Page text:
I'm trying to design two stage ce amplifier with negative feedback using 2n2222 transistors. The circuit must have certain voltage gain, Rin, Rout, Vcc, low and high frequency filter. This is the circuit: enter image description here

I am a noobie with electronics and I've no idea where to even start designing such amplifier. I find it especially hard to design this circuit with certain voltage gain, Rin and Rout. I can't really wrap my head around it.

Any help would be greatly appreciated.


closed as too broad by Dmitry Grigoryev, awjlogan, RoyC, Scott Seidman, Elliot Alderson Oct 17 '18 at 18:31

Please edit the question to limit it to a specific problem with enough detail to identify an adequate answer. Avoid asking multiple distinct questions at once. See the How to Ask page for help clarifying this question. If this question can be reworded to fit the rules in the help center, please edit the question.

  • \$\begingroup\$ Can you explain what you already understand and what specifically you don't? \$\endgroup\$ – Hearth Oct 15 '18 at 17:08
  • \$\begingroup\$ I understand the basic ce amplifier, even two stage is fine. Things get confusing with negative feedback and the voltage gain, rin and rout requirements. I know how to calculate voltage gain and Rin/Rout values for this circuit. I really don't know how to start designing this circuit with the requirements. \$\endgroup\$ – J Jon Oct 15 '18 at 17:13
  • \$\begingroup\$ With the capacitive feedback, you will either (1) have an oscillator, or (2) only have a voltage-gain of ONE. I suggest you remove C4 (across R7), and let the closed-loop gain be 1 + R7/R10. Enjoy the learning. \$\endgroup\$ – analogsystemsrf Oct 15 '18 at 17:39
  • \$\begingroup\$ A robust biasing method places Vbase at 1/3 of VDD, and Vcollector at 2/3 of VDD. Select the base resistors to be 10X the emitter or collector resistances. Thus with 10Kohm in emiiter and collector, use 100K and 200K resistors to set Vbase to 1/3 of VDD. This guarantees you will be operating the transistors in the linear region, with collector voltage swing of +- 1/3 of VDD around the DC collector bias of 2/3 VDD. This biasing does require a high BETA, at least 50 or 100, to produce the expected Vcollecter. \$\endgroup\$ – analogsystemsrf Oct 15 '18 at 17:43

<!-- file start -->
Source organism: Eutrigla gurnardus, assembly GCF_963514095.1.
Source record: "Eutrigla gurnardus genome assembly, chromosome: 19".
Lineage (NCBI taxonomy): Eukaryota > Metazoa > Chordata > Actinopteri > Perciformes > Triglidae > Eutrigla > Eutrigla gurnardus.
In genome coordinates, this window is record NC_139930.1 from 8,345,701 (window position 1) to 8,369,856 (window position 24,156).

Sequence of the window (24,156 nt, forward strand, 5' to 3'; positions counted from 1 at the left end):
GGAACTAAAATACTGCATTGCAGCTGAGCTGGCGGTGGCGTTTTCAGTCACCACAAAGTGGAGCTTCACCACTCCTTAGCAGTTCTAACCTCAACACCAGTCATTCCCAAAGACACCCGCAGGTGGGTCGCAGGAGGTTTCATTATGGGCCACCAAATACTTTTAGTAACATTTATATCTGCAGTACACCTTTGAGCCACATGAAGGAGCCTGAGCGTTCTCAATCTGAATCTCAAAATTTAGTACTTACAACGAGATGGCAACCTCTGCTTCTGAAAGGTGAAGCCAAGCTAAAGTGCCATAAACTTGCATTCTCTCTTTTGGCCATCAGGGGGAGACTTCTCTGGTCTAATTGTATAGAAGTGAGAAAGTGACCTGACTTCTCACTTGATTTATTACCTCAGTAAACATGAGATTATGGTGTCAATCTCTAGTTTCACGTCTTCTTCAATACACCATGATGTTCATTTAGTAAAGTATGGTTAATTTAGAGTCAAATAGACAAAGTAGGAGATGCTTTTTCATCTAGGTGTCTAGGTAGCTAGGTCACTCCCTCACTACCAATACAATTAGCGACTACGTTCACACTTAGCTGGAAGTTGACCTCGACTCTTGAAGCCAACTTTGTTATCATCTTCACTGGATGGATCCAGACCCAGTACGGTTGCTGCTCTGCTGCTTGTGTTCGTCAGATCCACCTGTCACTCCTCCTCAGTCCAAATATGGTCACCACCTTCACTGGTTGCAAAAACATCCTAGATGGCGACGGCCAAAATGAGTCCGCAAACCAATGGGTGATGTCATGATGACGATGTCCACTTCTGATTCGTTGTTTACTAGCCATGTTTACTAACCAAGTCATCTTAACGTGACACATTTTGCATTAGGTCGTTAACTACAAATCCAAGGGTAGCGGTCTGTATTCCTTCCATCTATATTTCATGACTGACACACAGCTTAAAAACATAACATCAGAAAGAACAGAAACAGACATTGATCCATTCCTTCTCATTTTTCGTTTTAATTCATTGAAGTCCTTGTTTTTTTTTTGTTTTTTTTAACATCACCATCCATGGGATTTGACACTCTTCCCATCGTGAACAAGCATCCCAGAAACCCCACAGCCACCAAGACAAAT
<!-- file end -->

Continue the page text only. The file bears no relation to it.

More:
• \$\begingroup\$ C4 is supposed to act as high frequency filter if I'm not mistaken. \$\endgroup\$ – J Jon Oct 15 '18 at 17:44

Steps to solve this:

Draw the small signal equivalent circuit. From that you can derive the small signal parameters \$R_{in}\$, \$R_{out}\$ and the gain over frequency. \$R_{in}\$ and \$R_{out}\$ might depend on the \$gm\$ of the transistors so \$R_{in}\$ and \$R_{out}\$ will be expressed as the gm of one or more transistors and values of resistors.

This circuit has feedback which complicates things. You should know that circuits with feedback have a transfer of \$A/(1+A\beta)\$. You can just open the loop and then evaluate A and \$\beta\$ separately.

Then also realize what the relations are between the open loop \$R_{out}\$ and the closed loop \$R_{out}\$. Generally Rout will become much lower in closed loop (as the circuit "counteracts" any changes at the output).

Determine what components affect the behavior over frequency so look for RC time constants in the circuit, C1 and R6 is an example. Think what influence this RC circuit has (C1 shorts R6 at high frequencies) and what the crossover frequency of that RC is.

Yep, this is not easy! The steps should really have been explained in a course, book or class as this is not something you can figure out yourself. The question rises why a "Noobie" like yourself has to be able to solve this. It is not like you are ever going to need this unless you want to become a Analog circuit designer. And then you would have chosen to learn this yourself.

Oh, and this is not "designing"! This is dimensioning meaning, the circuit is there and you can only play with the component values. Also, I guess that even many Electrical Engineers with a Master's in Electrical Engineering would have a hard time to dimension this circuit properly. Most would just use a circuit simulator. Personally I would do the same but as I have a lot of experience (more than 25 years) in Analog design I can start with better initial values for the resistors and I also know what the effect is of changing certain (combinations of) resistors. So if for example the gain is too low, I immediately know what my options are to solve that. As a newbie, you lack that experience so you have to do this the hard way.


Not the answer you're looking for? Browse other questions tagged or ask your own question.